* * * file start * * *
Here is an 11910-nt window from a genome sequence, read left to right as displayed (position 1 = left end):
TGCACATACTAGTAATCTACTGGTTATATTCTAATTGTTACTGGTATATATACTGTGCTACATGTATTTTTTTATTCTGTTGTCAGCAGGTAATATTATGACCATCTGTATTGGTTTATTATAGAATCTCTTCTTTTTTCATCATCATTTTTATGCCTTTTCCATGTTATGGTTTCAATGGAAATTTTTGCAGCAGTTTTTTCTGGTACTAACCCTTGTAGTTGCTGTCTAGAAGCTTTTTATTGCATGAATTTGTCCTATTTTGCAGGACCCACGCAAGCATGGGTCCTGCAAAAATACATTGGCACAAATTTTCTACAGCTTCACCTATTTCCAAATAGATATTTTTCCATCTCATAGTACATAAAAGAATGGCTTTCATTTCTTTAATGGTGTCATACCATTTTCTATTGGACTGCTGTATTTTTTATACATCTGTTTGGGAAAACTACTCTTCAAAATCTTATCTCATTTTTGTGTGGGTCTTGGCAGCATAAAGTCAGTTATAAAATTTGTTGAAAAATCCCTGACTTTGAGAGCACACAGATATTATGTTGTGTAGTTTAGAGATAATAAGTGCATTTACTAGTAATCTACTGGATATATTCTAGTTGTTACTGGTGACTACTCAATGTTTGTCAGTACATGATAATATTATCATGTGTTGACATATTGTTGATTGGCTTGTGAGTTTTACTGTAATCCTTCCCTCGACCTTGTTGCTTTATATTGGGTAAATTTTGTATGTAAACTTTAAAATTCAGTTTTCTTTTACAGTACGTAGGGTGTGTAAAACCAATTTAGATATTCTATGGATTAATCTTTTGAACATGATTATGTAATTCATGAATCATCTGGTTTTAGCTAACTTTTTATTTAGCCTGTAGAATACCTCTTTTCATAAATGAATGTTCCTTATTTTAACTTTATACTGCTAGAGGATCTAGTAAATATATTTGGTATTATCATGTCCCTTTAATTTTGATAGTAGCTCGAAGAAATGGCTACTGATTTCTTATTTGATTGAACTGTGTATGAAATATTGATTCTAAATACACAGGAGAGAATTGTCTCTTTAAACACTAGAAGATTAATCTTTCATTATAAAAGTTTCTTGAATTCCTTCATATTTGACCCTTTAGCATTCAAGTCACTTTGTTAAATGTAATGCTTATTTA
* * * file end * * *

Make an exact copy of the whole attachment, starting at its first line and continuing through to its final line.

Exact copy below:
Here is an 11910-nt window from a genome sequence, read left to right as displayed (position 1 = left end):
TGCACATACTAGTAATCTACTGGTTATATTCTAATTGTTACTGGTATATATACTGTGCTACATGTATTTTTTTATTCTGTTGTCAGCAGGTAATATTATGACCATCTGTATTGGTTTATTATAGAATCTCTTCTTTTTTCATCATCATTTTTATGCCTTTTCCATGTTATGGTTTCAATGGAAATTTTTGCAGCAGTTTTTTCTGGTACTAACCCTTGTAGTTGCTGTCTAGAAGCTTTTTATTGCATGAATTTGTCCTATTTTGCAGGACCCACGCAAGCATGGGTCCTGCAAAAATACATTGGCACAAATTTTCTACAGCTTCACCTATTTCCAAATAGATATTTTTCCATCTCATAGTACATAAAAGAATGGCTTTCATTTCTTTAATGGTGTCATACCATTTTCTATTGGACTGCTGTATTTTTTATACATCTGTTTGGGAAAACTACTCTTCAAAATCTTATCTCATTTTTGTGTGGGTCTTGGCAGCATAAAGTCAGTTATAAAATTTGTTGAAAAATCCCTGACTTTGAGAGCACACAGATATTATGTTGTGTAGTTTAGAGATAATAAGTGCATTTACTAGTAATCTACTGGATATATTCTAGTTGTTACTGGTGACTACTCAATGTTTGTCAGTACATGATAATATTATCATGTGTTGACATATTGTTGATTGGCTTGTGAGTTTTACTGTAATCCTTCCCTCGACCTTGTTGCTTTATATTGGGTAAATTTTGTATGTAAACTTTAAAATTCAGTTTTCTTTTACAGTACGTAGGGTGTGTAAAACCAATTTAGATATTCTATGGATTAATCTTTTGAACATGATTATGTAATTCATGAATCATCTGGTTTTAGCTAACTTTTTATTTAGCCTGTAGAATACCTCTTTTCATAAATGAATGTTCCTTATTTTAACTTTATACTGCTAGAGGATCTAGTAAATATATTTGGTATTATCATGTCCCTTTAATTTTGATAGTAGCTCGAAGAAATGGCTACTGATTTCTTATTTGATTGAACTGTGTATGAAATATTGATTCTAAATACACAGGAGAGAATTGTCTCTTTAAACACTAGAAGATTAATCTTTCATTATAAAAGTTTCTTGAATTCCTTCATATTTGACCCTTTAGCATTCAAGTCACTTTGTTAAATGTAATGCTTATTTA